Demystifying Docker and Kubernetes Security
What is Docker
Docker is a tool designed to make it easier to create, deploy, and run applications by using containers. Containers allow a developer to package up an application with all of its necessary parts such as libraries and other dependencies and ship it all out as one package that can be run on any operating system platform.
While this sounds just like a virtual machine running in Parallels, VMWare, Hyper-V, etc, it is quite different in the way it interacts with the host operating system it's running on. In a virtual machine, each guest host runs its own operating system, using its own kernel, contrary to containers, which uses the kernel running in the host OS. This requires the developer to only package the container with whatever the host computer is not already running giving it a significant performance boost over virtual machines. It also eliminates the virtual device drivers created by hypervisors for the different devices running in the guest OS.
Here is a diagram I've created illustrating those differences between VMs and containers.
What is Kubernetes
Kubernetes manages containers, facilitating both configuration and automation. While containers are a good way to bundle and run applications, as containerized workloads and services grow beyond just a few to dozens if not hundreds, you need a management system that can handle administration and scaling with resiliency. Kubernetes addresses downtime concerns, fail-over, deployment patterns, service discovery and load balancing, storage orchestration, automated roll-outs and rollbacks, automatic bin packing, self-healing, secret and configuration management, and more.
It's important to remember that Kubernetes is not monolithic, meaning, it operates at the container level rather than at the hardware level, so it isn't a traditional platform-as-a-service (PaaS).
Adversarial Goals Targeting Containers
When an adversary is targeting a container, her ultimate objective is to break out of the container environment and execute code on the host OS with superuser privileges (root).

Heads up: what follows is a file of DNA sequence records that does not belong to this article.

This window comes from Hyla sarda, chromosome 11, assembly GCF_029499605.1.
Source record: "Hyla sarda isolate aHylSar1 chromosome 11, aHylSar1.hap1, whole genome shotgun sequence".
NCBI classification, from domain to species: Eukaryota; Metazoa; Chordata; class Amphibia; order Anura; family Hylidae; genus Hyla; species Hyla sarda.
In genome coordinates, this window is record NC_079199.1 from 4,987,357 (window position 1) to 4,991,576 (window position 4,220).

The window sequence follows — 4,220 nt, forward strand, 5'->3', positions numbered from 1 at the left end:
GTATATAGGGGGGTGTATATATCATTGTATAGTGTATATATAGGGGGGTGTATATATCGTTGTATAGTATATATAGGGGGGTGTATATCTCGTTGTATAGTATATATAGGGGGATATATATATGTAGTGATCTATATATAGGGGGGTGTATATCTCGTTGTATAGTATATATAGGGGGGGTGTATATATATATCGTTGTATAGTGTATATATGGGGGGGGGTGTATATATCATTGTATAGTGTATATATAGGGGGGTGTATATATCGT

Additionally, adversaries will want to pivot to other container hosts in the network once they've escaped the container to the host OS. The common attack vectors that affect containers include:
Denial of Service (DoS) attacks
Because of the way containers are designed, there have been previous examples where it was possible to leverage host-level vulnerabilities in things like RunC which allowed researchers to break out of the container.
This specific RunC vulnerability allows a malicious container (with minimal user interaction) to overwrite the host RunC binary and thus gain root-level code execution on the host. The level of user interaction is being able to run any command (attacker controlled or not) as root within a container in either of these contexts:
Creating a new container using an attacker-controlled image; and
Attaching (docker exec) into an existing container, which the attacker had previous write access to.
This vulnerability is not blocked by the default AppArmor policy, nor by the default SELinux policy on Fedora (because container processes appear to be running as container_runtime_t). However, it is blocked through correct use of user namespaces (where the host root is not mapped into the container's user namespace). The exploit for this particular vulnerability is available here.
Hardening Docker Containers